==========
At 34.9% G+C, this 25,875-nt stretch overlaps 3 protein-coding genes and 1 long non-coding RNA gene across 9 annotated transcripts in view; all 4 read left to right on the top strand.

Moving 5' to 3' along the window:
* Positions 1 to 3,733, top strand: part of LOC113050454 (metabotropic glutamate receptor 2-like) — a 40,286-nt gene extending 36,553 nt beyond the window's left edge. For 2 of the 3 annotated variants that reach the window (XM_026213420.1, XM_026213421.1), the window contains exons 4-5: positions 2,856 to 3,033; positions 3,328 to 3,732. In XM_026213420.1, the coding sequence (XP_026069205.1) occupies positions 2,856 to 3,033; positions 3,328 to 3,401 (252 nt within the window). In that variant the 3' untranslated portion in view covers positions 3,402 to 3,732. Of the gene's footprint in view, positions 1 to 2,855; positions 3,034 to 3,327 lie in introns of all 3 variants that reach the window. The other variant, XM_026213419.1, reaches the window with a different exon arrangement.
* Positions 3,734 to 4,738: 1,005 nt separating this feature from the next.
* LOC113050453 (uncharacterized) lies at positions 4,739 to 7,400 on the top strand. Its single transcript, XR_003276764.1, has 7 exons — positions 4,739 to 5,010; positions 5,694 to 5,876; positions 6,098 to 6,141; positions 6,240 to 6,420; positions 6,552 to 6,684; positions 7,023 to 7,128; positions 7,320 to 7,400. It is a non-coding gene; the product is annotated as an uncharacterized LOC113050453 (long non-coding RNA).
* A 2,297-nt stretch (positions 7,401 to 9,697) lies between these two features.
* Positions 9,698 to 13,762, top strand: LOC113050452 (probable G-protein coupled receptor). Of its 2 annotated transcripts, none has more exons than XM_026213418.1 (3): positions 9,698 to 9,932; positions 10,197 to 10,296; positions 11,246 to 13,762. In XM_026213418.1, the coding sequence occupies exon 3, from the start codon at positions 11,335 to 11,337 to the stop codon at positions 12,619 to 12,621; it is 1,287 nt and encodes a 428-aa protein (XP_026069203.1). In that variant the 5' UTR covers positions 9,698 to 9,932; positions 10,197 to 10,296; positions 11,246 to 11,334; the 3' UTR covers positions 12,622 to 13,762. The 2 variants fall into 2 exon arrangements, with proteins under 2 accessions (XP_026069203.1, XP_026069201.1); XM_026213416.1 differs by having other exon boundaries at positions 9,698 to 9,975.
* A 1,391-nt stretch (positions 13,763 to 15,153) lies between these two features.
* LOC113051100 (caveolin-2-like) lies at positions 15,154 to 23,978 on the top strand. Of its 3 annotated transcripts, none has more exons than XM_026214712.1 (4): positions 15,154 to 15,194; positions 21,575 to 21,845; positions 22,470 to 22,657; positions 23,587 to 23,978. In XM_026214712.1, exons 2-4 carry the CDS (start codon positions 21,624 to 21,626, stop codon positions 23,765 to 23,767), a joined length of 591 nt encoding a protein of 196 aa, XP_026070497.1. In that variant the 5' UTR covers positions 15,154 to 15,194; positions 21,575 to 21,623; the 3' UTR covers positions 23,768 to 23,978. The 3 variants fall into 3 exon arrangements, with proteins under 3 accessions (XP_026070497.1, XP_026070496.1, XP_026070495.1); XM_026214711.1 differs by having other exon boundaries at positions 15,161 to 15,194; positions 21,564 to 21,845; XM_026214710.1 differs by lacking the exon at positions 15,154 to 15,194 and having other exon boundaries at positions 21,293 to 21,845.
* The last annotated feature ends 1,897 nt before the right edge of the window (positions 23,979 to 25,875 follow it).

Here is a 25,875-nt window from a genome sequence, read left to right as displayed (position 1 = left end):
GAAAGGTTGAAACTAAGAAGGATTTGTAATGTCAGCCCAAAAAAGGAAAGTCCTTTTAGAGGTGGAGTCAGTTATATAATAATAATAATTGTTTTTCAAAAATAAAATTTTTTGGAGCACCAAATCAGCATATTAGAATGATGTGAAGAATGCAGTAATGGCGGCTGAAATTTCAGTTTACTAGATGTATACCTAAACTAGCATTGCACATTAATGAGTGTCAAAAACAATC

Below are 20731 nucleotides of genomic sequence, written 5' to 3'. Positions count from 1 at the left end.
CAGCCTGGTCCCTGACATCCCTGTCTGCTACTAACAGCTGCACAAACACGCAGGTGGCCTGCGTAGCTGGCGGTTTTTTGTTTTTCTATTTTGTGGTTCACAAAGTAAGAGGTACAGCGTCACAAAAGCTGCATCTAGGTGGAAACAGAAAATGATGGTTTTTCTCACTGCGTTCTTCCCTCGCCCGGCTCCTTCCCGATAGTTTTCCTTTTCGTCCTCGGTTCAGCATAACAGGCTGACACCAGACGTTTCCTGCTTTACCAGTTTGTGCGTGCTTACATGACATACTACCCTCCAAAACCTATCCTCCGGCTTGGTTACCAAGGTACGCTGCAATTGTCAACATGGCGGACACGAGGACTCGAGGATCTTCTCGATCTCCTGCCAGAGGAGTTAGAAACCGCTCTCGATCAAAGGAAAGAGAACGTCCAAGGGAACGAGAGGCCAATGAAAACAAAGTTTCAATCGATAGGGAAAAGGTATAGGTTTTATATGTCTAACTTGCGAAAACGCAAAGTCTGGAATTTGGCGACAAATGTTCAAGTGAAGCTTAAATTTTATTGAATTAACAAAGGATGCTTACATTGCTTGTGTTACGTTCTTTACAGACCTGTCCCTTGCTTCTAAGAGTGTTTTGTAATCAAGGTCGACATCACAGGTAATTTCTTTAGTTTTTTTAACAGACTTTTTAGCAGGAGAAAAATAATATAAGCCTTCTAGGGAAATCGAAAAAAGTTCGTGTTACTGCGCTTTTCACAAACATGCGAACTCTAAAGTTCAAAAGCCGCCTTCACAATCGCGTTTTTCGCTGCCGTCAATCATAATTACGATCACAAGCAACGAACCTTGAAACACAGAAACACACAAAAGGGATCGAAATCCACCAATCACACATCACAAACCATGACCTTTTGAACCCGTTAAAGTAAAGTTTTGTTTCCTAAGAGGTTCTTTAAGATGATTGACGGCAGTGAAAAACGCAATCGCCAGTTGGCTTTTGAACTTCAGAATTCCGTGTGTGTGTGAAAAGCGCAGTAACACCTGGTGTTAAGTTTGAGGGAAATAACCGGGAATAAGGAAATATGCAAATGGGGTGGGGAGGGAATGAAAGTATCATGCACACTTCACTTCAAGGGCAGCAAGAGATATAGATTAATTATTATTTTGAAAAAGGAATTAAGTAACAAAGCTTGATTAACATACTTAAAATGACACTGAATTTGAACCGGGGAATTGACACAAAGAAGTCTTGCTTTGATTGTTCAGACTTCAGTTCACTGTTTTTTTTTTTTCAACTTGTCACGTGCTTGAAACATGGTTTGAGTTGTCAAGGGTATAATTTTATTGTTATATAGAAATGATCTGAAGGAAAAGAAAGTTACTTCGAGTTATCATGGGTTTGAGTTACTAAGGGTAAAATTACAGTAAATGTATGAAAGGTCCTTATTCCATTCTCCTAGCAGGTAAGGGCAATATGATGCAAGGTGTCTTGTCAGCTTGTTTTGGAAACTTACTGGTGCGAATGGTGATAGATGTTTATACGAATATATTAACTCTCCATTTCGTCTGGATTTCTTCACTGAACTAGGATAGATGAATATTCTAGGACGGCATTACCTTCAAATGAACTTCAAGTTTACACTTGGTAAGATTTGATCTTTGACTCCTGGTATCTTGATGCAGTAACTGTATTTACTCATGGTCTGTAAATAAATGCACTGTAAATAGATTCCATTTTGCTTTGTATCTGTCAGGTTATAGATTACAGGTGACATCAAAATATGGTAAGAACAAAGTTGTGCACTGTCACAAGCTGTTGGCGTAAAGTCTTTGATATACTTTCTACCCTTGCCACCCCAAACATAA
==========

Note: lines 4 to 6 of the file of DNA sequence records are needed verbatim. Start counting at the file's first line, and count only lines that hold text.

* Positions 3,734 to 4,738: 1,005 nt separating this feature from the next.
* LOC113050453 (uncharacterized) lies at positions 4,739 to 7,400 on the top strand. Its single transcript, XR_003276764.1, has 7 exons — positions 4,739 to 5,010; positions 5,694 to 5,876; positions 6,098 to 6,141; positions 6,240 to 6,420; positions 6,552 to 6,684; positions 7,023 to 7,128; positions 7,320 to 7,400. It is a non-coding gene; the product is annotated as an uncharacterized LOC113050453 (long non-coding RNA).
* A 2,297-nt stretch (positions 7,401 to 9,697) lies between these two features.